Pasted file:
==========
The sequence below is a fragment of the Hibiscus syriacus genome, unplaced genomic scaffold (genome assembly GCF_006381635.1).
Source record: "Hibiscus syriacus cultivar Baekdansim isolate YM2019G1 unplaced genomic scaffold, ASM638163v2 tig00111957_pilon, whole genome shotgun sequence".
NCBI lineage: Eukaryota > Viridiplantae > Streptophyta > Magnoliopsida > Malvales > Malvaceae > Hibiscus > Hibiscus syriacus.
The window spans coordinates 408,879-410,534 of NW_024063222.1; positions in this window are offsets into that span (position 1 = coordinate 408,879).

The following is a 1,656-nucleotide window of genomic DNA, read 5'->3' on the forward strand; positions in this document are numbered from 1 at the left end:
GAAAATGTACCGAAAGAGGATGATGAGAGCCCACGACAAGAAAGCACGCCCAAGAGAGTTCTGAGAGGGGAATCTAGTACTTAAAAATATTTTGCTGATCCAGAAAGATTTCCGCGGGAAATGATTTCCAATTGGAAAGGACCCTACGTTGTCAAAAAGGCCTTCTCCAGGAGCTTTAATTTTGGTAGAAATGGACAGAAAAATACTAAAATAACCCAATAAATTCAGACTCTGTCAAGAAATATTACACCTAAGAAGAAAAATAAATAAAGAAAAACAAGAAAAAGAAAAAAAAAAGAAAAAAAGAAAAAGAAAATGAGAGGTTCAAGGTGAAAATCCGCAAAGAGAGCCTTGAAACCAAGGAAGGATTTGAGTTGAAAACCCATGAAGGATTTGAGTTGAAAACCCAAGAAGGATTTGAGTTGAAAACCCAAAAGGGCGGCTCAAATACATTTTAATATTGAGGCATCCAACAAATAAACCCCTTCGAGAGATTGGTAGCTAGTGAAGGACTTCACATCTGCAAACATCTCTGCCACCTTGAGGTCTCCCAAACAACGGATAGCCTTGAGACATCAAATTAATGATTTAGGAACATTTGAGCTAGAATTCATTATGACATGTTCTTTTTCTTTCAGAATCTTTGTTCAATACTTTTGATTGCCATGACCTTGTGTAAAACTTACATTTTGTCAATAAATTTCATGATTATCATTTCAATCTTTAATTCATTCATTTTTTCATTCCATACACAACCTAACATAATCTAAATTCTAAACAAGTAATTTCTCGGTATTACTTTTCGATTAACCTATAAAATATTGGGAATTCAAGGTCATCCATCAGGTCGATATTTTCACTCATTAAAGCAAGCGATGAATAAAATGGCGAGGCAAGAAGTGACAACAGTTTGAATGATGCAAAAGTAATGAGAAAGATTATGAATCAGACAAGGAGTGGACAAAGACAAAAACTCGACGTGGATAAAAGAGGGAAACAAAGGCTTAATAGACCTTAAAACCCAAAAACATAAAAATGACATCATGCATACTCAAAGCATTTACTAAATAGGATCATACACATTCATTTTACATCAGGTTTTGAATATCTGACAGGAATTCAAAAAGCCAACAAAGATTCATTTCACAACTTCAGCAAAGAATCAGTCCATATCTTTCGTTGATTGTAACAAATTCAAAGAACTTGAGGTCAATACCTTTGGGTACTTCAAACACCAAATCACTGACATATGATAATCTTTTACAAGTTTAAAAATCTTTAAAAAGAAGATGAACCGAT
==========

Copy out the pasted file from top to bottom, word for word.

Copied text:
The sequence below is a fragment of the Hibiscus syriacus genome, unplaced genomic scaffold (genome assembly GCF_006381635.1).
Source record: "Hibiscus syriacus cultivar Baekdansim isolate YM2019G1 unplaced genomic scaffold, ASM638163v2 tig00111957_pilon, whole genome shotgun sequence".
NCBI lineage: Eukaryota > Viridiplantae > Streptophyta > Magnoliopsida > Malvales > Malvaceae > Hibiscus > Hibiscus syriacus.
The window spans coordinates 408,879-410,534 of NW_024063222.1; positions in this window are offsets into that span (position 1 = coordinate 408,879).

The following is a 1,656-nucleotide window of genomic DNA, read 5'->3' on the forward strand; positions in this document are numbered from 1 at the left end:
GAAAATGTACCGAAAGAGGATGATGAGAGCCCACGACAAGAAAGCACGCCCAAGAGAGTTCTGAGAGGGGAATCTAGTACTTAAAAATATTTTGCTGATCCAGAAAGATTTCCGCGGGAAATGATTTCCAATTGGAAAGGACCCTACGTTGTCAAAAAGGCCTTCTCCAGGAGCTTTAATTTTGGTAGAAATGGACAGAAAAATACTAAAATAACCCAATAAATTCAGACTCTGTCAAGAAATATTACACCTAAGAAGAAAAATAAATAAAGAAAAACAAGAAAAAGAAAAAAAAAAGAAAAAAAGAAAAAGAAAATGAGAGGTTCAAGGTGAAAATCCGCAAAGAGAGCCTTGAAACCAAGGAAGGATTTGAGTTGAAAACCCATGAAGGATTTGAGTTGAAAACCCAAGAAGGATTTGAGTTGAAAACCCAAAAGGGCGGCTCAAATACATTTTAATATTGAGGCATCCAACAAATAAACCCCTTCGAGAGATTGGTAGCTAGTGAAGGACTTCACATCTGCAAACATCTCTGCCACCTTGAGGTCTCCCAAACAACGGATAGCCTTGAGACATCAAATTAATGATTTAGGAACATTTGAGCTAGAATTCATTATGACATGTTCTTTTTCTTTCAGAATCTTTGTTCAATACTTTTGATTGCCATGACCTTGTGTAAAACTTACATTTTGTCAATAAATTTCATGATTATCATTTCAATCTTTAATTCATTCATTTTTTCATTCCATACACAACCTAACATAATCTAAATTCTAAACAAGTAATTTCTCGGTATTACTTTTCGATTAACCTATAAAATATTGGGAATTCAAGGTCATCCATCAGGTCGATATTTTCACTCATTAAAGCAAGCGATGAATAAAATGGCGAGGCAAGAAGTGACAACAGTTTGAATGATGCAAAAGTAATGAGAAAGATTATGAATCAGACAAGGAGTGGACAAAGACAAAAACTCGACGTGGATAAAAGAGGGAAACAAAGGCTTAATAGACCTTAAAACCCAAAAACATAAAAATGACATCATGCATACTCAAAGCATTTACTAAATAGGATCATACACATTCATTTTACATCAGGTTTTGAATATCTGACAGGAATTCAAAAAGCCAACAAAGATTCATTTCACAACTTCAGCAAAGAATCAGTCCATATCTTTCGTTGATTGTAACAAATTCAAAGAACTTGAGGTCAATACCTTTGGGTACTTCAAACACCAAATCACTGACATATGATAATCTTTTACAAGTTTAAAAATCTTTAAAAAGAAGATGAACCGAT